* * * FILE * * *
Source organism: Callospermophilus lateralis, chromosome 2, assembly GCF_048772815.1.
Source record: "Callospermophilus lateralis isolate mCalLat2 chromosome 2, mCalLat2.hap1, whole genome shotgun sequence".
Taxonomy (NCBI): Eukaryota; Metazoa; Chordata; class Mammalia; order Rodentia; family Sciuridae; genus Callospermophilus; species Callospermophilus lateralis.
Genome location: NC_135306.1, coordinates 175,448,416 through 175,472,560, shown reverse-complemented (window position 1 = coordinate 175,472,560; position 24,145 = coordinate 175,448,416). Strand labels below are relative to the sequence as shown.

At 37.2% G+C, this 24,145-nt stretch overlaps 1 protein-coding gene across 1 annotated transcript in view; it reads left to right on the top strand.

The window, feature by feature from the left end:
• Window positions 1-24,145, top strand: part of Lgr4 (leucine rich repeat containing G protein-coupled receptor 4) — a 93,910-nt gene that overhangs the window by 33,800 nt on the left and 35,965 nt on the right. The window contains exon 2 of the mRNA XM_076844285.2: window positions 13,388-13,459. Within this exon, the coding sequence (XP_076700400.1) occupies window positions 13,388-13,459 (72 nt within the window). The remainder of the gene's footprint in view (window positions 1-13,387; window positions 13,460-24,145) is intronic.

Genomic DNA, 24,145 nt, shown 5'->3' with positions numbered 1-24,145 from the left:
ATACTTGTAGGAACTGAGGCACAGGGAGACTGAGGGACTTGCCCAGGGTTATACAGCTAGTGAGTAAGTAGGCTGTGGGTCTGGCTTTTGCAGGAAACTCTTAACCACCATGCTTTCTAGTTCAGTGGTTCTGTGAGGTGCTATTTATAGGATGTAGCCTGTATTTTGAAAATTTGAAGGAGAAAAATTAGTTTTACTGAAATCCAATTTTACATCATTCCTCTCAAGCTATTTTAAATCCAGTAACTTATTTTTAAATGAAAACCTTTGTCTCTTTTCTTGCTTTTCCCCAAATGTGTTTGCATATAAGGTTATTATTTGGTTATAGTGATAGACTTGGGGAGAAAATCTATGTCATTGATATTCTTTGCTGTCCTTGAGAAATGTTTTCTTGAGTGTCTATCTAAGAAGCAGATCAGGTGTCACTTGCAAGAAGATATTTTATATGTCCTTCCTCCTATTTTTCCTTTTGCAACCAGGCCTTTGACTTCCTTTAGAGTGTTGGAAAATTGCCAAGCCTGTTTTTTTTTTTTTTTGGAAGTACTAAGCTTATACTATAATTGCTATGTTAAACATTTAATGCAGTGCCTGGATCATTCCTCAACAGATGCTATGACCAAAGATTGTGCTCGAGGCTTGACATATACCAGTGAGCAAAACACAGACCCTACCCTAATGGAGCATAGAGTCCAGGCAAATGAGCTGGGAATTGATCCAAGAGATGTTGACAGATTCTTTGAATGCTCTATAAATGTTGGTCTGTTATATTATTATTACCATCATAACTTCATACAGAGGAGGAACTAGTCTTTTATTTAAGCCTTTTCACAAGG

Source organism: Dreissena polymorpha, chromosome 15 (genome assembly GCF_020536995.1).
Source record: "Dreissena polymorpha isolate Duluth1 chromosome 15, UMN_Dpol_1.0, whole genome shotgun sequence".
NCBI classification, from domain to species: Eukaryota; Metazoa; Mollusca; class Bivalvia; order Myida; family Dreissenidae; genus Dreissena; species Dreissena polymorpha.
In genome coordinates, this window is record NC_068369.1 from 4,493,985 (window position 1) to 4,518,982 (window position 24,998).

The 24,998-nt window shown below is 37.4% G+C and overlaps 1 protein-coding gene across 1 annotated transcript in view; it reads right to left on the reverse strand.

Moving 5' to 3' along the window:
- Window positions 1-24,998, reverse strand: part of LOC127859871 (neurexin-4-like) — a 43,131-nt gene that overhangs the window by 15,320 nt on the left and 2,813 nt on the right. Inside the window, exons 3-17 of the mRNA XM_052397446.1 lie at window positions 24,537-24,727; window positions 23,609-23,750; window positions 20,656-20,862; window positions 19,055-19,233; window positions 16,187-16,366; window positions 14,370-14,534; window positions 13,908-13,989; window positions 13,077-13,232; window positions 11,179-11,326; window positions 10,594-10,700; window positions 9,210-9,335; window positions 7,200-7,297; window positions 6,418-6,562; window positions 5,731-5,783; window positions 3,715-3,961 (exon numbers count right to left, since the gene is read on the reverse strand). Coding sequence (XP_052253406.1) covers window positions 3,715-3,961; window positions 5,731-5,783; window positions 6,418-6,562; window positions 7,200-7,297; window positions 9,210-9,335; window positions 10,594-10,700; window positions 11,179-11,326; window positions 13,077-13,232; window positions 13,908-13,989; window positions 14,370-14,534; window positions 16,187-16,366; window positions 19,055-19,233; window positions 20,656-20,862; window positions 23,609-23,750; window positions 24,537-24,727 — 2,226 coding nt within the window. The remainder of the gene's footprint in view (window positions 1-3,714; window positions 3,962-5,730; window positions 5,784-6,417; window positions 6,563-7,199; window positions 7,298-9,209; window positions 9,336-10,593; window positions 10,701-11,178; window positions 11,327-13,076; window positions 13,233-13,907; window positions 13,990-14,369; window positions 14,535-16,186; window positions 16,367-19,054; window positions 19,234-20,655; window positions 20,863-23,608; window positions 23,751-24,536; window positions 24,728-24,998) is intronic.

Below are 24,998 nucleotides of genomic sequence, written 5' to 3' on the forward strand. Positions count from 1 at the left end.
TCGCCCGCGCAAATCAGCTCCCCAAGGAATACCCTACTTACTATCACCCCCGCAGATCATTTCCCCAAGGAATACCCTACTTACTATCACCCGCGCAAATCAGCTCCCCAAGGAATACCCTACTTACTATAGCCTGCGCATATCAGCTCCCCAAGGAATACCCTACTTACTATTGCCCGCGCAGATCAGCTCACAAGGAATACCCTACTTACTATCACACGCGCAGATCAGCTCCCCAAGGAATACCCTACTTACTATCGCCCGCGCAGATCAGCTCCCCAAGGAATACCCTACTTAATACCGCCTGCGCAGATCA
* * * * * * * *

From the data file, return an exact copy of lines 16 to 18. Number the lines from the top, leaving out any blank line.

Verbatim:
- Window positions 1-24,998, reverse strand: part of LOC127859871 (neurexin-4-like) — a 43,131-nt gene that overhangs the window by 15,320 nt on the left and 2,813 nt on the right. Inside the window, exons 3-17 of the mRNA XM_052397446.1 lie at window positions 24,537-24,727; window positions 23,609-23,750; window positions 20,656-20,862; window positions 19,055-19,233; window positions 16,187-16,366; window positions 14,370-14,534; window positions 13,908-13,989; window positions 13,077-13,232; window positions 11,179-11,326; window positions 10,594-10,700; window positions 9,210-9,335; window positions 7,200-7,297; window positions 6,418-6,562; window positions 5,731-5,783; window positions 3,715-3,961 (exon numbers count right to left, since the gene is read on the reverse strand). Coding sequence (XP_052253406.1) covers window positions 3,715-3,961; window positions 5,731-5,783; window positions 6,418-6,562; window positions 7,200-7,297; window positions 9,210-9,335; window positions 10,594-10,700; window positions 11,179-11,326; window positions 13,077-13,232; window positions 13,908-13,989; window positions 14,370-14,534; window positions 16,187-16,366; window positions 19,055-19,233; window positions 20,656-20,862; window positions 23,609-23,750; window positions 24,537-24,727 — 2,226 coding nt within the window. The remainder of the gene's footprint in view (window positions 1-3,714; window positions 3,962-5,730; window positions 5,784-6,417; window positions 6,563-7,199; window positions 7,298-9,209; window positions 9,336-10,593; window positions 10,701-11,178; window positions 11,327-13,076; window positions 13,233-13,907; window positions 13,990-14,369; window positions 14,535-16,186; window positions 16,367-19,054; window positions 19,234-20,655; window positions 20,863-23,608; window positions 23,751-24,536; window positions 24,728-24,998) is intronic.

Below are 24,998 nucleotides of genomic sequence, written 5' to 3' on the forward strand. Positions count from 1 at the left end.
TCGCCCGCGCAAATCAGCTCCCCAAGGAATACCCTACTTACTATCACCCCCGCAGATCATTTCCCCAAGGAATACCCTACTTACTATCACCCGCGCAAATCAGCTCCCCAAGGAATACCCTACTTACTATAGCCTGCGCATATCAGCTCCCCAAGGAATACCCTACTTACTATTGCCCGCGCAGATCAGCTCACAAGGAATACCCTACTTACTATCACACGCGCAGATCAGCTCCCCAAGGAATACCCTACTTACTATCGCCCGCGCAGATCAGCTCCCCAAGGAATACCCTACTTAATACCGCCTGCGCAGATCA